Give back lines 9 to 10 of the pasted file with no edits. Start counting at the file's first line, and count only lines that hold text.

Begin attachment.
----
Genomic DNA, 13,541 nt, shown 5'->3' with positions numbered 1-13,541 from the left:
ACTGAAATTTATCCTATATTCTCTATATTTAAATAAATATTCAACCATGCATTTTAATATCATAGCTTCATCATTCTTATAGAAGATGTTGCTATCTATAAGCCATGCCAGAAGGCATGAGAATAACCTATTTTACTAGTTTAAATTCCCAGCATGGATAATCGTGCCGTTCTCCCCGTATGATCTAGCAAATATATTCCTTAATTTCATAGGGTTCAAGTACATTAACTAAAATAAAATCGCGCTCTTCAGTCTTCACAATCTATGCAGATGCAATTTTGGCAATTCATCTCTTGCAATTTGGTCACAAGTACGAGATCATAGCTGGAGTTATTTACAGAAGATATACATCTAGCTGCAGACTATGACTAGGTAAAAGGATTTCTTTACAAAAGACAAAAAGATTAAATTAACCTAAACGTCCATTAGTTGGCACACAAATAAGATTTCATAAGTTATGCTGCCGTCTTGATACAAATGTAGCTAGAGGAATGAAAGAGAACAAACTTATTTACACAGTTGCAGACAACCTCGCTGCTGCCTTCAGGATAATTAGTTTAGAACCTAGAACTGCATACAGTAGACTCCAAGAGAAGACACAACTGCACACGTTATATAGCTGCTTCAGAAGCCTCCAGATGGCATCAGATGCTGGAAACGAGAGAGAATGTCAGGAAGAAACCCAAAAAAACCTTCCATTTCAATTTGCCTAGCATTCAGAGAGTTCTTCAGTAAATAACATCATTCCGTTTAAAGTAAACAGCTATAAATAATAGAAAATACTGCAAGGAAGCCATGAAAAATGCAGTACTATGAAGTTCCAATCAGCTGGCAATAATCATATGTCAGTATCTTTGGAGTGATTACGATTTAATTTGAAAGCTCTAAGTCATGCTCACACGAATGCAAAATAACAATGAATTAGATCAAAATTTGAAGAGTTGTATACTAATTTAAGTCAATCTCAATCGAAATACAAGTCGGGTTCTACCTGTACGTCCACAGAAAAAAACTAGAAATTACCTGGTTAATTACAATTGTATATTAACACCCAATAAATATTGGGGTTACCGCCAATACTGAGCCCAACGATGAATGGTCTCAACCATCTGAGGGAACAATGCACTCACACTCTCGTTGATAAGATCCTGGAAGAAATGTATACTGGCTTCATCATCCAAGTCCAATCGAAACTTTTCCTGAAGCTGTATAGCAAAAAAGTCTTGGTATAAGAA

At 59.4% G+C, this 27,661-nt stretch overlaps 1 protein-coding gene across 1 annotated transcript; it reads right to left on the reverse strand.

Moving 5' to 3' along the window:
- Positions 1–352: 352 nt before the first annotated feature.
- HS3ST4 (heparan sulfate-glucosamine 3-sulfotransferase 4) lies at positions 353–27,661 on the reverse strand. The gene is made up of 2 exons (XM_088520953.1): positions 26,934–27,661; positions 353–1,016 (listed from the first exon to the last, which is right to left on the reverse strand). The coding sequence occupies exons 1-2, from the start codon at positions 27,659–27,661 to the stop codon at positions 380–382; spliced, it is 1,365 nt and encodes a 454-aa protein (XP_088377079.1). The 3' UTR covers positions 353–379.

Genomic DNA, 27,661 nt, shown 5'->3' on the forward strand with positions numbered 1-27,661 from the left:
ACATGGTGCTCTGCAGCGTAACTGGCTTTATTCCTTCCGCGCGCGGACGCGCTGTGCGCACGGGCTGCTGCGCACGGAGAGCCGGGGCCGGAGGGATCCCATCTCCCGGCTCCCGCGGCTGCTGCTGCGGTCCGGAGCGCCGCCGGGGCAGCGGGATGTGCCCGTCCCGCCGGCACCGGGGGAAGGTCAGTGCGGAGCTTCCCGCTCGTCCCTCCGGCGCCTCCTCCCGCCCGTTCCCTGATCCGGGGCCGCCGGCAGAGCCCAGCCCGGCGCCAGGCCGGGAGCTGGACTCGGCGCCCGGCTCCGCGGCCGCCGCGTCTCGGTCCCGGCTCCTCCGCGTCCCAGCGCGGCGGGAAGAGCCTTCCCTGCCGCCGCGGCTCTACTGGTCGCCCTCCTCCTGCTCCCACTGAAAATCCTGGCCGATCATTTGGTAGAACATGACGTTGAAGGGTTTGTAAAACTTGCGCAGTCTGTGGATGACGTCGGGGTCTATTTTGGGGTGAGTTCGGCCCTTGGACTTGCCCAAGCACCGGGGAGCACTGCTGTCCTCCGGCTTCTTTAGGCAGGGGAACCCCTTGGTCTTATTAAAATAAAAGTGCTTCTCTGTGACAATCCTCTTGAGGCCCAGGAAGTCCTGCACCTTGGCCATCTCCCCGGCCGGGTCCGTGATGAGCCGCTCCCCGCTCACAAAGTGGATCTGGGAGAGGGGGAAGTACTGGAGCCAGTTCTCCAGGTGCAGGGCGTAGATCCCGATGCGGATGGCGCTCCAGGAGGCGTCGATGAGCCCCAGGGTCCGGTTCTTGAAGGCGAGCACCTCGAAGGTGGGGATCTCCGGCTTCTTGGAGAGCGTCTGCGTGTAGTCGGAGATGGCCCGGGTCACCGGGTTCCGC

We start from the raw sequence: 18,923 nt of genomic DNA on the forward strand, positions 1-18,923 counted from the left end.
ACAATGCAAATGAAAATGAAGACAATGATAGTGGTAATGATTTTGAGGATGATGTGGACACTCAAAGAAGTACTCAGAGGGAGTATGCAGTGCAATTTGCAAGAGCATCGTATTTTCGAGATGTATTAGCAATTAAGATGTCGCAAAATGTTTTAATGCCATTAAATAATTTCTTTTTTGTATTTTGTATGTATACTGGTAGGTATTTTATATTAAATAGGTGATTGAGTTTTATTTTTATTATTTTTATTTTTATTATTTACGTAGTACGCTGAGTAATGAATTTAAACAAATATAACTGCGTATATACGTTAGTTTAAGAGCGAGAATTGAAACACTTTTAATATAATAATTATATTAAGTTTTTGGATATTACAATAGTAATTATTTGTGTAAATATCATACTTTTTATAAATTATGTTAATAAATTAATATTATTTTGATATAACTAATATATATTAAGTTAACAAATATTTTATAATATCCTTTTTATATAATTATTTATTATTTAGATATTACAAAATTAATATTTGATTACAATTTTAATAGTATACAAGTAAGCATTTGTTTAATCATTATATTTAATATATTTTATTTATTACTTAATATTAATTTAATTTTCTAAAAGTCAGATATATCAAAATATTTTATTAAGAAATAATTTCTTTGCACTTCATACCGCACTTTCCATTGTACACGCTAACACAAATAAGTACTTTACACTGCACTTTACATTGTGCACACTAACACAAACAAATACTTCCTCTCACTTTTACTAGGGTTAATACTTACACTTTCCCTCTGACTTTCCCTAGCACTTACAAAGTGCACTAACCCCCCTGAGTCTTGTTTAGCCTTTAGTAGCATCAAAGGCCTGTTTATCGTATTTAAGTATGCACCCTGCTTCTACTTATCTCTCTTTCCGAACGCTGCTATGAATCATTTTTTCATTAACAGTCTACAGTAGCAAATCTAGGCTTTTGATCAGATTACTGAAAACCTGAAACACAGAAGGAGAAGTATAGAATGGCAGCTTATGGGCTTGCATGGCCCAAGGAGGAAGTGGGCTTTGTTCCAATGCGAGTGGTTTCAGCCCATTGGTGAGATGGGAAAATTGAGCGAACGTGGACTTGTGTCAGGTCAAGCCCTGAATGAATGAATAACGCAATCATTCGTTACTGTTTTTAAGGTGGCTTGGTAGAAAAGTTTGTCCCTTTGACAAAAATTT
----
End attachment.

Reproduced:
We start from the raw sequence: 18,923 nt of genomic DNA on the forward strand, positions 1-18,923 counted from the left end.
ACAATGCAAATGAAAATGAAGACAATGATAGTGGTAATGATTTTGAGGATGATGTGGACACTCAAAGAAGTACTCAGAGGGAGTATGCAGTGCAATTTGCAAGAGCATCGTATTTTCGAGATGTATTAGCAATTAAGATGTCGCAAAATGTTTTAATGCCATTAAATAATTTCTTTTTTGTATTTTGTATGTATACTGGTAGGTATTTTATATTAAATAGGTGATTGAGTTTTATTTTTATTATTTTTATTTTTATTATTTACGTAGTACGCTGAGTAATGAATTTAAACAAATATAACTGCGTATATACGTTAGTTTAAGAGCGAGAATTGAAACACTTTTAATATAATAATTATATTAAGTTTTTGGATATTACAATAGTAATTATTTGTGTAAATATCATACTTTTTATAAATTATGTTAATAAATTAATATTATTTTGATATAACTAATATATATTAAGTTAACAAATATTTTATAATATCCTTTTTATATAATTATTTATTATTTAGATATTACAAAATTAATATTTGATTACAATTTTAATAGTATACAAGTAAGCATTTGTTTAATCATTATATTTAATATATTTTATTTATTACTTAATATTAATTTAATTTTCTAAAAGTCAGATATATCAAAATATTTTATTAAGAAATAATTTCTTTGCACTTCATACCGCACTTTCCATTGTACACGCTAACACAAATAAGTACTTTACACTGCACTTTACATTGTGCACACTAACACAAACAAATACTTCCTCTCACTTTTACTAGGGTTAATACTTACACTTTCCCTCTGACTTTCCCTAGCACTTACAAAGTGCACTAACCCCCCTGAGTCTTGTTTAGCCTTTAGTAGCATCAAAGGCCTGTTTATCGTATTTAAGTATGCACCCTGCTTCTACTTATCTCTCTTTCCGAACGCTGCTATGAATCATTTTTTCATTAACAGTCTACAGTAGCAAATCTAGGCTTTTGATCAGATTACTGAAAACCTGAAACACAGAAGGAGAAGTATAGAATGGCAGCTTATGGGCTTGCATGGCCCAAGGAGGAAGTGGGCTTTGTTCCAATGCGAGTGGTTTCAGCCCATTGGTGAGATGGGAAAATTGAGCGAACGTGGACTTGTGTCAGGTCAAGCCCTGAATGAATGAATAACGCAATCATTCGTTACTGTTTTTAAGGTGGCTTGGTAGAAAAGTTTGTCCCTTTGACAAAAATTT